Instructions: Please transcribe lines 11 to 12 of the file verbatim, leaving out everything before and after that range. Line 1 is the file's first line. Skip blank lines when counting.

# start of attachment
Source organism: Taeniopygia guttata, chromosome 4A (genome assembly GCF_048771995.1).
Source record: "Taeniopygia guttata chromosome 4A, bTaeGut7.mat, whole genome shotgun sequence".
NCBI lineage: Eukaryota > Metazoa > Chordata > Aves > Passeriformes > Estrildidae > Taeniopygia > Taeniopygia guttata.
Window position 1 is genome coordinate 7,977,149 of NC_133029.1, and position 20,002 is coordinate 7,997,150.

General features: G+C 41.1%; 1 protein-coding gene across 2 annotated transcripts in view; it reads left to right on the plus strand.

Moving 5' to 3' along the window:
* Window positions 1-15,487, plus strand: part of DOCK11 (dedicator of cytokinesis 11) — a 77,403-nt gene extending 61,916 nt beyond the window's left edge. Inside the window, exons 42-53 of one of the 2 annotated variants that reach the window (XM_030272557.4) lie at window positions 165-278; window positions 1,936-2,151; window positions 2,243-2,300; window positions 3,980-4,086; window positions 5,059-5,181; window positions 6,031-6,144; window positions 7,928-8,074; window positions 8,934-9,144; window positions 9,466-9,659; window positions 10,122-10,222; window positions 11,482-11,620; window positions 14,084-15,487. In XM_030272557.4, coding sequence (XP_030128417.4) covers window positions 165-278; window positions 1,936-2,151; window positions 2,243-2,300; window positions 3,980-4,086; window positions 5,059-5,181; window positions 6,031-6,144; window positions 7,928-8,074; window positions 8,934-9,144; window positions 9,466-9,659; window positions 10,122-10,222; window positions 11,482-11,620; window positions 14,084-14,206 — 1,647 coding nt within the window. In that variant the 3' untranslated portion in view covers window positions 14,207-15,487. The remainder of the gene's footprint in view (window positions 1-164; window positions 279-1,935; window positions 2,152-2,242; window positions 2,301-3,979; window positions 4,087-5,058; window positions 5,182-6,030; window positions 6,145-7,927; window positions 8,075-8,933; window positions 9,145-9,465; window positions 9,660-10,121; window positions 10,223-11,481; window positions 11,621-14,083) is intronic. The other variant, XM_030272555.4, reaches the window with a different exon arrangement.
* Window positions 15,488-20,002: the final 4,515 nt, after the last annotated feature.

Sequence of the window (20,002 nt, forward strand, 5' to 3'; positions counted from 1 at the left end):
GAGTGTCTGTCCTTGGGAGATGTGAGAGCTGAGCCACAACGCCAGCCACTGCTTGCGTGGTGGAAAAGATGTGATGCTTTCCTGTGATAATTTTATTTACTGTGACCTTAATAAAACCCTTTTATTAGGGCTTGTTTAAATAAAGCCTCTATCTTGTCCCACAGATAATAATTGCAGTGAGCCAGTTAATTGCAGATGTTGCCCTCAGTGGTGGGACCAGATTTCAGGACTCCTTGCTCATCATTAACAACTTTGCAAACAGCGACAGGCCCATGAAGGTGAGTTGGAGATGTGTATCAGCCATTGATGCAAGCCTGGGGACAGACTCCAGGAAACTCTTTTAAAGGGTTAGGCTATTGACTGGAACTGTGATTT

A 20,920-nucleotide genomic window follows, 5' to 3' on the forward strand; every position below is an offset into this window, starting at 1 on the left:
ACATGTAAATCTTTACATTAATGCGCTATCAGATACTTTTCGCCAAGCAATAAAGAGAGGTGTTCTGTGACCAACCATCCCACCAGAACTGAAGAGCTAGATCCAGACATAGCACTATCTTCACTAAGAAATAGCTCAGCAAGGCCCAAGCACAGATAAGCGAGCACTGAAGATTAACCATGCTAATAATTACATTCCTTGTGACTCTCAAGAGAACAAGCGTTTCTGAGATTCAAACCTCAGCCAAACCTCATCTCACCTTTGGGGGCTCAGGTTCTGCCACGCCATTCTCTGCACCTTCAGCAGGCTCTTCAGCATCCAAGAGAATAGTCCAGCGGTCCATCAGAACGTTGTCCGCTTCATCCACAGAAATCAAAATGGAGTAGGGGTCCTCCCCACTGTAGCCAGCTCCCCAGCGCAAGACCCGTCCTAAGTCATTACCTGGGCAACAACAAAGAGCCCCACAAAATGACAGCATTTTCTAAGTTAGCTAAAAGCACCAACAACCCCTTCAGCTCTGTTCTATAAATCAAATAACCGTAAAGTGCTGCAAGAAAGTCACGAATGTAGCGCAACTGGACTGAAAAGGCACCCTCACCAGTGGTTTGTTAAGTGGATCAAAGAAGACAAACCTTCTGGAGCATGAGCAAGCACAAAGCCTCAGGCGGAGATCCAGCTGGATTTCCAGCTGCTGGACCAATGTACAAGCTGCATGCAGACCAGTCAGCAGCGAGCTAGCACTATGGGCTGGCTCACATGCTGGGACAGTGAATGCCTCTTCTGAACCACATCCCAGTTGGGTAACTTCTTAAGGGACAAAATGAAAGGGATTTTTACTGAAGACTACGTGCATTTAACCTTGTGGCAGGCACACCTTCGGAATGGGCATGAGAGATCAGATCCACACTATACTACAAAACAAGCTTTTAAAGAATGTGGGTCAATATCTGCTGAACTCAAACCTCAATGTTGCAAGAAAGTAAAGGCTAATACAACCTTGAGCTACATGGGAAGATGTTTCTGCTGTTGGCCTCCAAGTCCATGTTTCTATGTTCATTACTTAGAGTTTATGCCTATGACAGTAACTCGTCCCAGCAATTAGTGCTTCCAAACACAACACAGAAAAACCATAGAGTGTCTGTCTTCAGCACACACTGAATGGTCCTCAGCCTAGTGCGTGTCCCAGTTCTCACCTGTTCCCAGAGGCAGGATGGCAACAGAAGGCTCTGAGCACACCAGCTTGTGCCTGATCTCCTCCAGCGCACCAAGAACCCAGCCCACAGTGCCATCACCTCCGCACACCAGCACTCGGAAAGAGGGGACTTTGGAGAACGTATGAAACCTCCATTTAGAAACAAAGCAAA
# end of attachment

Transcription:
A 20,920-nucleotide genomic window follows, 5' to 3' on the forward strand; every position below is an offset into this window, starting at 1 on the left:
ACATGTAAATCTTTACATTAATGCGCTATCAGATACTTTTCGCCAAGCAATAAAGAGAGGTGTTCTGTGACCAACCATCCCACCAGAACTGAAGAGCTAGATCCAGACATAGCACTATCTTCACTAAGAAATAGCTCAGCAAGGCCCAAGCACAGATAAGCGAGCACTGAAGATTAACCATGCTAATAATTACATTCCTTGTGACTCTCAAGAGAACAAGCGTTTCTGAGATTCAAACCTCAGCCAAACCTCATCTCACCTTTGGGGGCTCAGGTTCTGCCACGCCATTCTCTGCACCTTCAGCAGGCTCTTCAGCATCCAAGAGAATAGTCCAGCGGTCCATCAGAACGTTGTCCGCTTCATCCACAGAAATCAAAATGGAGTAGGGGTCCTCCCCACTGTAGCCAGCTCCCCAGCGCAAGACCCGTCCTAAGTCATTACCTGGGCAACAACAAAGAGCCCCACAAAATGACAGCATTTTCTAAGTTAGCTAAAAGCACCAACAACCCCTTCAGCTCTGTTCTATAAATCAAATAACCGTAAAGTGCTGCAAGAAAGTCACGAATGTAGCGCAACTGGACTGAAAAGGCACCCTCACCAGTGGTTTGTTAAGTGGATCAAAGAAGACAAACCTTCTGGAGCATGAGCAAGCACAAAGCCTCAGGCGGAGATCCAGCTGGATTTCCAGCTGCTGGACCAATGTACAAGCTGCATGCAGACCAGTCAGCAGCGAGCTAGCACTATGGGCTGGCTCACATGCTGGGACAGTGAATGCCTCTTCTGAACCACATCCCAGTTGGGTAACTTCTTAAGGGACAAAATGAAAGGGATTTTTACTGAAGACTACGTGCATTTAACCTTGTGGCAGGCACACCTTCGGAATGGGCATGAGAGATCAGATCCACACTATACTACAAAACAAGCTTTTAAAGAATGTGGGTCAATATCTGCTGAACTCAAACCTCAATGTTGCAAGAAAGTAAAGGCTAATACAACCTTGAGCTACATGGGAAGATGTTTCTGCTGTTGGCCTCCAAGTCCATGTTTCTATGTTCATTACTTAGAGTTTATGCCTATGACAGTAACTCGTCCCAGCAATTAGTGCTTCCAAACACAACACAGAAAAACCATAGAGTGTCTGTCTTCAGCACACACTGAATGGTCCTCAGCCTAGTGCGTGTCCCAGTTCTCACCTGTTCCCAGAGGCAGGATGGCAACAGAAGGCTCTGAGCACACCAGCTTGTGCCTGATCTCCTCCAGCGCACCAAGAACCCAGCCCACAGTGCCATCACCTCCGCACACCAGCACTCGGAAAGAGGGGACTTTGGAGAACGTATGAAACCTCCATTTAGAAACAAAGCAAA